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Best US Places for Wanderers

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The United States is an expansive nation with more beautiful, intriguing, and thrilling sites than you can count — yet the ones you hear about over and over again are usually the same ones, given the incredible variety of its landscapes, bustling cities, and stunning beaches.

Any “best” list of locations to visit in the United States may number in the hundreds, but we’ve taken on the unpleasant chore of narrowing down the options to only 7 sites for travelers.

Mountains, beaches, and jazz-filled neighborhoods are all a part of the great American image, which includes a vast geographic mix of metropolitan symbols and wild locales.

Best 7 US Places for Wanderers

US Places for Wanderers
By Blue Planet Studio from Shutterstock

1. Northern New Mexico

Green chiles abound, Santa Fe has a turquoise empire, and Albuquerque is more than just a location for Breaking Bad, as you already know. But there’s more to northern New Mexico, starting with a trip west of Santa Fe to Tesuque Village Market, a quaint lunch place in the pueblo’s foothills, the way to Abiquiu’s roadside Echo Amphitheater, which offers soul-awakening vistas.

Visit Taos to relax in the Manby Hot Springs, see the Taj Mahal of the Southwest, Taos Pueblo, and see the Earthship Community, a collection of quirky dwellings built by recycling hermits. Complete the Enchanted Circle by driving via Eagle Nest, Angel Fire, and Questa for a gorgeous trip that includes swimming, rafting, and hiking stops.

2. Camden, Maine

Forget Kennebunk, where the Bush family spends their summers, and continue going north for another two hours, and you’ll arrive at Camden, a picturesque Atlantic oceanside town.

Camden is the smart pick for those in the know, with fewer visitors than Kennebunk but just as much New England charm — plus a surprisingly vibrant food scene. Authors Richard Russo and David McCullough are among Camden’s most well-known inhabitants, and let’s just say we like their taste considerably more than anyone else’s.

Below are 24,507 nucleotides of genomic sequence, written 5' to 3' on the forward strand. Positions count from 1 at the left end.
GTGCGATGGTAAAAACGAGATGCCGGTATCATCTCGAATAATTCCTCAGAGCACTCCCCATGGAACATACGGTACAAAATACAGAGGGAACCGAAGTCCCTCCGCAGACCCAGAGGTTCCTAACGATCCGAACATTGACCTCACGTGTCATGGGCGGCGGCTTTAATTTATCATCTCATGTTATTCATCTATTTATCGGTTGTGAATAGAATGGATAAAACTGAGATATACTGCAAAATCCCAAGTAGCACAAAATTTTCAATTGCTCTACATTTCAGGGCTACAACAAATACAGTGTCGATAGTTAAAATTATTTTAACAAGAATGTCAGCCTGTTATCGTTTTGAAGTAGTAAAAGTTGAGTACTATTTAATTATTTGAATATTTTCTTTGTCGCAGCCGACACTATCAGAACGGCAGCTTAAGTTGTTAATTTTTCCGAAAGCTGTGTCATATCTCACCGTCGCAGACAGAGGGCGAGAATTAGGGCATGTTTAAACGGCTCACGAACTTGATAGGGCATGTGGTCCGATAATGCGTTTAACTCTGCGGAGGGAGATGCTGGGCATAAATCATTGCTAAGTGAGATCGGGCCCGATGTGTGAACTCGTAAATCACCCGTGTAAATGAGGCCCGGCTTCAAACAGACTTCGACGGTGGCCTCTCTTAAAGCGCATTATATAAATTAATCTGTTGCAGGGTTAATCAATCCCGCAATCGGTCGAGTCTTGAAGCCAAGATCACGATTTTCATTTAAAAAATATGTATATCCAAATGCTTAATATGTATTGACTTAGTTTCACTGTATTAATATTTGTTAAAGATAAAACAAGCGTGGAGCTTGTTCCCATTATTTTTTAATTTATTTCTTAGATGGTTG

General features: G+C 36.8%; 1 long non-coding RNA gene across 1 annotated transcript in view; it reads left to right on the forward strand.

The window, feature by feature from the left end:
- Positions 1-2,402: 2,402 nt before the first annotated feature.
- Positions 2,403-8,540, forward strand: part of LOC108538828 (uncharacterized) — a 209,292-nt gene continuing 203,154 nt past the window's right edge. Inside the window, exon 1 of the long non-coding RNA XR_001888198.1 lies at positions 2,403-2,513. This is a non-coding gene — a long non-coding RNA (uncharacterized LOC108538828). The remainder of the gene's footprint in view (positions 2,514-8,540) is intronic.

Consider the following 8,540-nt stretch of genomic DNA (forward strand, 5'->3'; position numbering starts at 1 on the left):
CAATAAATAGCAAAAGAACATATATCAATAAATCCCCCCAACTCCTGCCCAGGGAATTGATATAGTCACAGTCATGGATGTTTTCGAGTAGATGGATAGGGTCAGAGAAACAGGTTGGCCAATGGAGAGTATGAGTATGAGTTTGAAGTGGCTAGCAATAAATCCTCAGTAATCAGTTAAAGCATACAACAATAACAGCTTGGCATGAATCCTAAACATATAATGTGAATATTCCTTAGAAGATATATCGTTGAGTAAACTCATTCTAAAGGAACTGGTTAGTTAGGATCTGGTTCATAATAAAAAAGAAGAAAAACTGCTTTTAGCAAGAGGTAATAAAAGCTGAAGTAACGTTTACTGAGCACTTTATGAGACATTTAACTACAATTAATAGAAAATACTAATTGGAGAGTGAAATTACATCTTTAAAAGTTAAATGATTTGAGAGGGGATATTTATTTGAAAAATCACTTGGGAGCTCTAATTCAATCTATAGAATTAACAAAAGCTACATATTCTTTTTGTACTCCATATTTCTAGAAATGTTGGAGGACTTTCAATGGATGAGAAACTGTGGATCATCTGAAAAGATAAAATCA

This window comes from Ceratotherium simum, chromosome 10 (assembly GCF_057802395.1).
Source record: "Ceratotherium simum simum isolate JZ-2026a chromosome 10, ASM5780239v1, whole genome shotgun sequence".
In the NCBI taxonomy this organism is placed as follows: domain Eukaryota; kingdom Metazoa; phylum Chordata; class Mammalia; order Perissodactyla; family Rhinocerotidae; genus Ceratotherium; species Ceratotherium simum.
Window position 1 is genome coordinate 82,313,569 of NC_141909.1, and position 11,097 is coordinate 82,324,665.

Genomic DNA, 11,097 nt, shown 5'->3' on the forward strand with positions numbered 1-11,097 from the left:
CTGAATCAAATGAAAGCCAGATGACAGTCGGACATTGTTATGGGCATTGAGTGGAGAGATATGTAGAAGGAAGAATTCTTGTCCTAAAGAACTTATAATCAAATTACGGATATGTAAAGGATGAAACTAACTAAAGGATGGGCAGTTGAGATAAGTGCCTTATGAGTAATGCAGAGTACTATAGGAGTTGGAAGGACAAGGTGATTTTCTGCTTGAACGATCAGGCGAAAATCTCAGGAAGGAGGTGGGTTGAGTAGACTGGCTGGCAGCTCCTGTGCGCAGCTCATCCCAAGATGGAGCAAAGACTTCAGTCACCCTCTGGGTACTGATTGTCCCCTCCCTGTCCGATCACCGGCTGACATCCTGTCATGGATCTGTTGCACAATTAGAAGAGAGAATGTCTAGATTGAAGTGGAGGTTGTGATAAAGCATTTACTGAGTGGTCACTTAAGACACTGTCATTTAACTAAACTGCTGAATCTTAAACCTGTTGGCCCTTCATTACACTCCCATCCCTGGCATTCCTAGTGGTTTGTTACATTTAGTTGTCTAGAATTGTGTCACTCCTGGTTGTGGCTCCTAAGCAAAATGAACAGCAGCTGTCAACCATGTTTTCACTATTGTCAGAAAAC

You can go hiking to reach the top of Mt. Battie for panoramic views of Penobscot Bay and Camden Harbor (just be aware that this won’t be an easy trek). For similar views in the off-season, take a chairlift ride at Camden Snow Bowl. You may cool down in the ocean at Laite Memorial Beach or in the freshwater at Megunticook Lake.

3. The Mississippi Gulf Coast

The first thing that should come to mind when thinking about Mississippi isn’t a laid-back beachfront brimming with artists, live music, delicious cuisine, and wonderful bars.

Unless you’ve spent time on Mississippi’s Gulf Coast, of course. South of I-10, this area of the state is more like New Orleans than Redneck Riviera. It has the world’s longest man-made white-sand beach, and a drive out to the barrier islands is like visiting a deserted Caribbean paradise.

There’s a lot more to this place than just a pleasant day at the beach.

Bay St. Louis’ artist scene is similar to Sausalito in Dixie, with the main strip lined with galleries where creative individuals congregate. Ocean Springs, a little southern beach enclave with one of the strongest live music scenes in the South, is another option.

Then there’s Gulfport, which is gradually becoming a hive of young creatives, as seen by Chandeleur brewing and the food at Corks and Cleaver. Add in the Stennis Space Center for us scientific nerds and Biloxi for some unfettered judgments, and this area may just be one of the greatest all-around in the Southeast.

4. The Black Hills

South Dakota has a poor reputation as a flyover state where people commune with cows and have no idea what the internet is. But it’s also among one of the most underappreciated states in general, as evidenced by a trip to the state’s Black Hills on the west side.